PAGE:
Long-running complaints about the proliferation of hate speech on social media – and the perceived unwillingness of some platforms to properly tackle the challenge – is bubbling up into a new campaign called ‘Stop Hate for Profit’. Its mission: “We are asking all businesses to stand in solidarity with our most deeply held American values of freedom, equality and justice and not advertise on Facebook’s services in July.”
The campaign is also setting out the steps it wants Facebook to take to address hate online, as is one of the groups backing it, ADL.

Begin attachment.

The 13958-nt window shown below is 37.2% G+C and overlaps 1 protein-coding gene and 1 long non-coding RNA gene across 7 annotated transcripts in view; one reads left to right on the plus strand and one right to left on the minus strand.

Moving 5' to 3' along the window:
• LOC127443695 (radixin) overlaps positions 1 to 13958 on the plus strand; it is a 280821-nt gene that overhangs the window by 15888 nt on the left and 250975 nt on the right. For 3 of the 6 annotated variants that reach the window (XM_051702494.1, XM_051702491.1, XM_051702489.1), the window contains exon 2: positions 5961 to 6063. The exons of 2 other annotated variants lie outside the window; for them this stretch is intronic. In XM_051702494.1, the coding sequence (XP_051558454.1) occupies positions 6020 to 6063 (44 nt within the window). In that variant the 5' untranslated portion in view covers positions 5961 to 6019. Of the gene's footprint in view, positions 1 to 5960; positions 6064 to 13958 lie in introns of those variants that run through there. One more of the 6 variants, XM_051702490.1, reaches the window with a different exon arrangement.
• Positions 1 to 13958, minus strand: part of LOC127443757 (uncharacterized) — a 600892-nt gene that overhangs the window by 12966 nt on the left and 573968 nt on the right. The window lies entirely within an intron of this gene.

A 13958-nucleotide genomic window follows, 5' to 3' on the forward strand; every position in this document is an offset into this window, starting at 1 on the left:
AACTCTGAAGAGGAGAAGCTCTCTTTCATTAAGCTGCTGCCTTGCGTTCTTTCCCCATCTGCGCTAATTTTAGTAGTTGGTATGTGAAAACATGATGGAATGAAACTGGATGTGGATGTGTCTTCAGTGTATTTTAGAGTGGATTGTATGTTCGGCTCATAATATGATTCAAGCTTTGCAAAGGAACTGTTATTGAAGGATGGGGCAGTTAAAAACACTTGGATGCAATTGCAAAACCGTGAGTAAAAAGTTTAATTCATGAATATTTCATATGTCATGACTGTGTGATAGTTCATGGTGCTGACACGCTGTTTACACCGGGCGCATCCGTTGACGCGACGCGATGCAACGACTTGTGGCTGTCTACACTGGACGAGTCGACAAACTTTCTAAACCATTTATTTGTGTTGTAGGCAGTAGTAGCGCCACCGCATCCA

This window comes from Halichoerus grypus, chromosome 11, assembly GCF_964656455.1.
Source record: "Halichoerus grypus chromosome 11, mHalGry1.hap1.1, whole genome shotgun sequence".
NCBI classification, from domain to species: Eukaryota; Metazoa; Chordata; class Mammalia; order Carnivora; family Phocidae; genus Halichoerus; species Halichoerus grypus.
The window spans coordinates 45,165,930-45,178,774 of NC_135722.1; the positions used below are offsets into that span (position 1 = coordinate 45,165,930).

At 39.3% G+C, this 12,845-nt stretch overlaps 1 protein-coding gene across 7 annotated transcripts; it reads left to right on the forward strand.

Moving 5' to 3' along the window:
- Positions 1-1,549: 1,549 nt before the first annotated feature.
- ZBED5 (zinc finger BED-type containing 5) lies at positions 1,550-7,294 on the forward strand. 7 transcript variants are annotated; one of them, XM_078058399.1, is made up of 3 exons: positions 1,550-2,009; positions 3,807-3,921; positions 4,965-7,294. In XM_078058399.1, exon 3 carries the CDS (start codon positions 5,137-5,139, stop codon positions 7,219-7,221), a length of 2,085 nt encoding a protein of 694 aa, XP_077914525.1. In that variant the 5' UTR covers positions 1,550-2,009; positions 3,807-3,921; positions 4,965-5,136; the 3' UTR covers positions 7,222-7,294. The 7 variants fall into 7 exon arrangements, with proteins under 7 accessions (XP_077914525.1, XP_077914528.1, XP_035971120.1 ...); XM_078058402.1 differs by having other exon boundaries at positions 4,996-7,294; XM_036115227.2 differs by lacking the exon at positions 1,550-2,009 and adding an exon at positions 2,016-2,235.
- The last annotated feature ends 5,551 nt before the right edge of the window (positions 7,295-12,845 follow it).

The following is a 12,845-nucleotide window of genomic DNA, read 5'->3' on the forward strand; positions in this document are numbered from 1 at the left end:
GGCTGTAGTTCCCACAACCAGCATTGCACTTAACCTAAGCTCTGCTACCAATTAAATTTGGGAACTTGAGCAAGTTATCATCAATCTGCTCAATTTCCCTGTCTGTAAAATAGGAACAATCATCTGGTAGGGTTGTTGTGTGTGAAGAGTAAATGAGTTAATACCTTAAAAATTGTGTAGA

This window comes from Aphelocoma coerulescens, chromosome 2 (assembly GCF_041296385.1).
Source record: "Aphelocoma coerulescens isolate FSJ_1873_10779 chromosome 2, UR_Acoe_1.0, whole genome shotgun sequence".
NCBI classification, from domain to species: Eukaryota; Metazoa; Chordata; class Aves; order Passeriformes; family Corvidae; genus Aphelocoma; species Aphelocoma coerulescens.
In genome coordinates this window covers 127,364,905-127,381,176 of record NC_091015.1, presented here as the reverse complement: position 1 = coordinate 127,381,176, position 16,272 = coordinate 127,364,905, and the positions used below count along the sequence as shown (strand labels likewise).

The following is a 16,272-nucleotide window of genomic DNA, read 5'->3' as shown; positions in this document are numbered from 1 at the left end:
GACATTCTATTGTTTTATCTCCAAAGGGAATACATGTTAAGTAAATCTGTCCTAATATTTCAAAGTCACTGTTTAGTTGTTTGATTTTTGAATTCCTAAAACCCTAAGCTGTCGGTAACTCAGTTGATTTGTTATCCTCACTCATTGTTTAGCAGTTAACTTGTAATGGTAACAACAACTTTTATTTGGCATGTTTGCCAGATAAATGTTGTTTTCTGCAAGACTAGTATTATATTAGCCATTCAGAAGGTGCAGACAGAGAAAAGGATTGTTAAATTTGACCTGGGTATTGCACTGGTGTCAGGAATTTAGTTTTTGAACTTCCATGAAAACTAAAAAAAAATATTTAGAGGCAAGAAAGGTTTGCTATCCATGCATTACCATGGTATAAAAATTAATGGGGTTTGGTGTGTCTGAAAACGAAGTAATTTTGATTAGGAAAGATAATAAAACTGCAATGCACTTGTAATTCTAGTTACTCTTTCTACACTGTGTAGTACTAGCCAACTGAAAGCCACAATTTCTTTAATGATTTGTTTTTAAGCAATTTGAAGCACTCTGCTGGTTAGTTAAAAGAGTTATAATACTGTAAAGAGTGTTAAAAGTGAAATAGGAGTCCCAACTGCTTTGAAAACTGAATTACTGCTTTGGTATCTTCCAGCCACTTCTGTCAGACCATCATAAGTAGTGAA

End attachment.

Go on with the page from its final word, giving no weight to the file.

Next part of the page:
Is it working? Well, Unilever and Verizon are the latest big brands to support it, with the former also halting its ads on Twitter. Coca-Cola and Starbucks are also pausing their social media ads, although both made it clear they are not joining the Stop Hate for Profit campaign specifically.
CNN has more information on how Facebook is responding (in short: it’s promising to do better, although campaigners want more specifics on how) but also on whether even the biggest brands pausing their ads will hurt Facebook. “The highest-spending 100 brands accounted for $4.2 billion in Facebook advertising last year,” it noted. “About 6% of the platform’s ad revenue.”